[Agda] Path to success with Agda?

Jason Hu fdhzs2010 at hotmail.com
Tue Aug 30 01:50:12 CEST 2022

A helper function I was referring to includes only the minimal information to finish your proof. Maybe you can try to do this exercise: end all proofs with a function application of some lemmas and these lemmas must not live in the where block of your main lemma. This I can ensure you is achievable.  Then you are forced to think about what are the least required assumptions.

Regarding your second question, without-K is an option that overcomes a historical limitation of dependent pattern matching. I am not capable of explaining what is the effect of K in short sentences, but one such example is when you try to eliminate a term of type x ≡ x. This will fail because it requires to unify x and x. In general, the guiding principle is, when two variables are meant to be equal, use equality, instead of writing the same variable twice.

Generalization just means to include more assumptions. Generalization of arguments is a common proof technique which is frequently seen in, say, induction. You generalize when your induction hypothesis or any assumption in general is not strong enough. Here, it means that the helper function generated by Agda is not general enough to pass typechecking, so your with-pattern fails. Like I suggested, if you can just try to distill the only necessary assumptions of your problem, you will learn much about your problem and Agda.

I first started with Coq and worked with all the minor details of proof term constructions (e.g. through convoy patterns, etc.). Like I said, that gave me a positive shock because the good overwhelmed the bad. If learning Agda is not a must for you, I think it might be better to look at other systems like Lean or Coq, which you might find easier to pick up and could give you another view of type theory, but it’s really up to your background and what you already know. If you try Coq, there is a plugin called Equations which actually implements Agda style with-patterns.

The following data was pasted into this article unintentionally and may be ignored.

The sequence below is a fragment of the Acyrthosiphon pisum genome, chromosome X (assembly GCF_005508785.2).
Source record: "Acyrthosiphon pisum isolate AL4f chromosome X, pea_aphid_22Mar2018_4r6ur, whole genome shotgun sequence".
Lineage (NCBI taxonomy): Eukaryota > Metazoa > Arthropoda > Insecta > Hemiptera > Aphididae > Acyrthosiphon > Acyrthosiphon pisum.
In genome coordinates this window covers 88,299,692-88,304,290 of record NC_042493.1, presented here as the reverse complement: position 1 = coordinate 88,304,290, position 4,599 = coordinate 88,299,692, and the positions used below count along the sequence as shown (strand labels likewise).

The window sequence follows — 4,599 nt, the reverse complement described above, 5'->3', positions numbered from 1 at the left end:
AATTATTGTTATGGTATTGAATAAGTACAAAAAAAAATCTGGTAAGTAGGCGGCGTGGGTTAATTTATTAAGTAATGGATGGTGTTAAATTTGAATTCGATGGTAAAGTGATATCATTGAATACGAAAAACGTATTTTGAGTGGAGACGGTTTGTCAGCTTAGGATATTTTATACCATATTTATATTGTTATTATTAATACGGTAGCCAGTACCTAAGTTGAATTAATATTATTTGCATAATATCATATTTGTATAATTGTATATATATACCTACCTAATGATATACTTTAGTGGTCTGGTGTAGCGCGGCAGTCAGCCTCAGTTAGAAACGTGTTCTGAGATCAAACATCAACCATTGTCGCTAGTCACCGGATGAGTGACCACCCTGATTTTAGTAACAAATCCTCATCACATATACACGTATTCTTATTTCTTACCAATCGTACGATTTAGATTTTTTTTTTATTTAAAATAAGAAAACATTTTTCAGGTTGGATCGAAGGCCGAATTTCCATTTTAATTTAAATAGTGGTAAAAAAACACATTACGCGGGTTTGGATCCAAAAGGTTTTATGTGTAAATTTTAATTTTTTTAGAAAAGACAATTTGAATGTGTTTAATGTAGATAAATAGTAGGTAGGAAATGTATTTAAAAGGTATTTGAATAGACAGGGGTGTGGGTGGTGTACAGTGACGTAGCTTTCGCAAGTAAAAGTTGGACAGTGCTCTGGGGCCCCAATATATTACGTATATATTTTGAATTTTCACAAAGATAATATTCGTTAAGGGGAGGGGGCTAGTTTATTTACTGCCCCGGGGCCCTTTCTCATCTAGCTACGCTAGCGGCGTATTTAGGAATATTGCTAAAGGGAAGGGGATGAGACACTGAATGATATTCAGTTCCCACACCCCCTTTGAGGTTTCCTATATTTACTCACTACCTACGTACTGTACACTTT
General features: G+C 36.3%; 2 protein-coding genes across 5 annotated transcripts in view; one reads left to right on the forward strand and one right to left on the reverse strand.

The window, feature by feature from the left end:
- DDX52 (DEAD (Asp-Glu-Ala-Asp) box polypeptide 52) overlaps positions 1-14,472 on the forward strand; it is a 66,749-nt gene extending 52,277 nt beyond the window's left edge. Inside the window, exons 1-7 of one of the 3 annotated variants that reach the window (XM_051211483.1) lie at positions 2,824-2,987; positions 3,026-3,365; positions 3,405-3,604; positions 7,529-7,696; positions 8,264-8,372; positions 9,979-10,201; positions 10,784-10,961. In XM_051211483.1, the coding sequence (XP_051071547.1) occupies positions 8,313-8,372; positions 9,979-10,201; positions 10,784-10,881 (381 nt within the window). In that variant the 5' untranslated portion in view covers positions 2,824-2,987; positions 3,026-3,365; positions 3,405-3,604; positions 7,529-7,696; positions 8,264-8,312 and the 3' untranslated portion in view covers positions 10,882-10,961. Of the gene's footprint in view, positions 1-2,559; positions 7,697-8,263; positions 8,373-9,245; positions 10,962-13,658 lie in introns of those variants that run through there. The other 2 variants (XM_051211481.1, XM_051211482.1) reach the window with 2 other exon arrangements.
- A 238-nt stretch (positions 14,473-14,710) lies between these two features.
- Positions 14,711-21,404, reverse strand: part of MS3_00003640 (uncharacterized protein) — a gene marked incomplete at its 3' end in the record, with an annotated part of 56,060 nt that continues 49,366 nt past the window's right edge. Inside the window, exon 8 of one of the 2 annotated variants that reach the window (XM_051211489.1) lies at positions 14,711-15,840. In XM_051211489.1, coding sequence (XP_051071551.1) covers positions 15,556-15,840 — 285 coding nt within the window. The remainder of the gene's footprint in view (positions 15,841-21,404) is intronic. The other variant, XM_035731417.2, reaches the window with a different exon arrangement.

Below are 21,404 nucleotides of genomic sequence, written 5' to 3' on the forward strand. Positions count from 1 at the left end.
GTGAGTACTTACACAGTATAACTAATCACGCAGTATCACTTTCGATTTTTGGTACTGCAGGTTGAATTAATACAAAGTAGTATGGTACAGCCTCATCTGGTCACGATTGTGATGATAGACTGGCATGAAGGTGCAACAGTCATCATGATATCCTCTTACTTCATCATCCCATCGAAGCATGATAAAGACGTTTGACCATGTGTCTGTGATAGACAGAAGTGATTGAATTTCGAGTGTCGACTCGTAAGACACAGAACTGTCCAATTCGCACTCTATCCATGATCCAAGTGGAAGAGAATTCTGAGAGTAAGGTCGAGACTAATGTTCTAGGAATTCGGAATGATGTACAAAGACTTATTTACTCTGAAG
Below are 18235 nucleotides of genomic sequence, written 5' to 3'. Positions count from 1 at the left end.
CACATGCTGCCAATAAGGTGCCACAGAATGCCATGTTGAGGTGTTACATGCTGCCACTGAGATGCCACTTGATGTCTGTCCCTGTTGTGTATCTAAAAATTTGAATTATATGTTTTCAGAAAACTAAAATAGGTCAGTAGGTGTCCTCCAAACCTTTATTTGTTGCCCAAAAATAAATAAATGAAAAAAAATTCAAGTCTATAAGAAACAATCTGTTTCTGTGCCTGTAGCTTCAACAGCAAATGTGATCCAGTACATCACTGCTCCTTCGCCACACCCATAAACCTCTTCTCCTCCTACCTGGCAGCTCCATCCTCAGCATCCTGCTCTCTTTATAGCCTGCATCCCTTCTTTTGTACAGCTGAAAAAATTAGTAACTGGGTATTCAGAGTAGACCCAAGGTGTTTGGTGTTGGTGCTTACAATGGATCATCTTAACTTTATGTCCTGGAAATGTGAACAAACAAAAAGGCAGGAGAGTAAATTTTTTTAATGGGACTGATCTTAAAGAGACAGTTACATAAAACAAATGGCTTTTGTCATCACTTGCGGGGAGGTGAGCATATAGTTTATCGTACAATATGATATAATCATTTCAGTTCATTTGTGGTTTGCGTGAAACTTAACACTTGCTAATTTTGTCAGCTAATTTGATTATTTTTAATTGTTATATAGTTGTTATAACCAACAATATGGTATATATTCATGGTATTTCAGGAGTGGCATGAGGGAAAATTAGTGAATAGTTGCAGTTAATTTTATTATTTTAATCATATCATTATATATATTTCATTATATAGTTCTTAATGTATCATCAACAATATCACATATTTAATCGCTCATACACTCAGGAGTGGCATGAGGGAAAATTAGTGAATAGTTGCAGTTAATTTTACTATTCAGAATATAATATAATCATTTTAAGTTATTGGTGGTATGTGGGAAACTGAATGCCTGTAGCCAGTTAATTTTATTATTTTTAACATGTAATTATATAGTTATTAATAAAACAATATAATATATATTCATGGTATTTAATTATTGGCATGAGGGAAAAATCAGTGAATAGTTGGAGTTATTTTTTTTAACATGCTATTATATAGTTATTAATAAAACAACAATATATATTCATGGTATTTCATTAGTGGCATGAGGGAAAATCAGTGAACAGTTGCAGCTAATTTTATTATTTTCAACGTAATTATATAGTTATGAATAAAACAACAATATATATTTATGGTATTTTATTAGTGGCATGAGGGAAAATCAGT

From: Ignat Insarov<mailto:kindaro at gmail.com>
Sent: Monday, August 29, 2022 7:01 PM
To: Jason Hu<mailto:fdhzs2010 at hotmail.com>
Cc: agda at lists.chalmers.se<mailto:agda at lists.chalmers.se>
Subject: Re: [Agda] Path to success with Agda?

Cool, let us dig in!

> If you ignore some bugs in the pattern matcher (which you might well bump
> into), from my learning experience, I think it is the best to learn why Agda
> refuses your pattern by writing out a helper function supposedly generated by
> the pattern matcher and with-patterns; recall that this is also how Agda
> handles it after all (at least this is how the doc phrases it). By writing a
> helper out, you might obtain some information about why Agda rejects you, or
> you might just succeed. The latter case could mean that you just phrased a
> smarter helper than Agda could, or you worked around an Agda bug.

I am all for it, but how do I write such a helper? I tried to follow the
language reference, but it does not make sense. It reads more like a remainder
for someone who is already familiar with the principles, than as an

> To answer your questions directly, if a case split fails, it is likely that
> the variable you are splitting is depended on by some other type, which
> triggers some further mechanisms that eventually fails the case split. Another
> common possibility is that you turned on without-K, but your case split
> effectively is doing that. This case can be checked by observing whether a
> case split will cause unification of the same variable.

What do you mean when you say _«a case split will cause unification of the same

> If your with-pattern fails, it could mean that you are not generalizing
> enough. For example, if you are with-patterning a term of type (foo bar) and
> it fails, it might be fixed by generalizing bar before (foo bar), which causes
> both bar and (foo bar) being abstracted and thus making the Typechecker happy.

What does it mean to _«generalize»_ here? Following your example, how would a
generalized _bar_ look? What does it mean for _bar_ and _foo bar_ to be
abstracted? How does this help with type checking?

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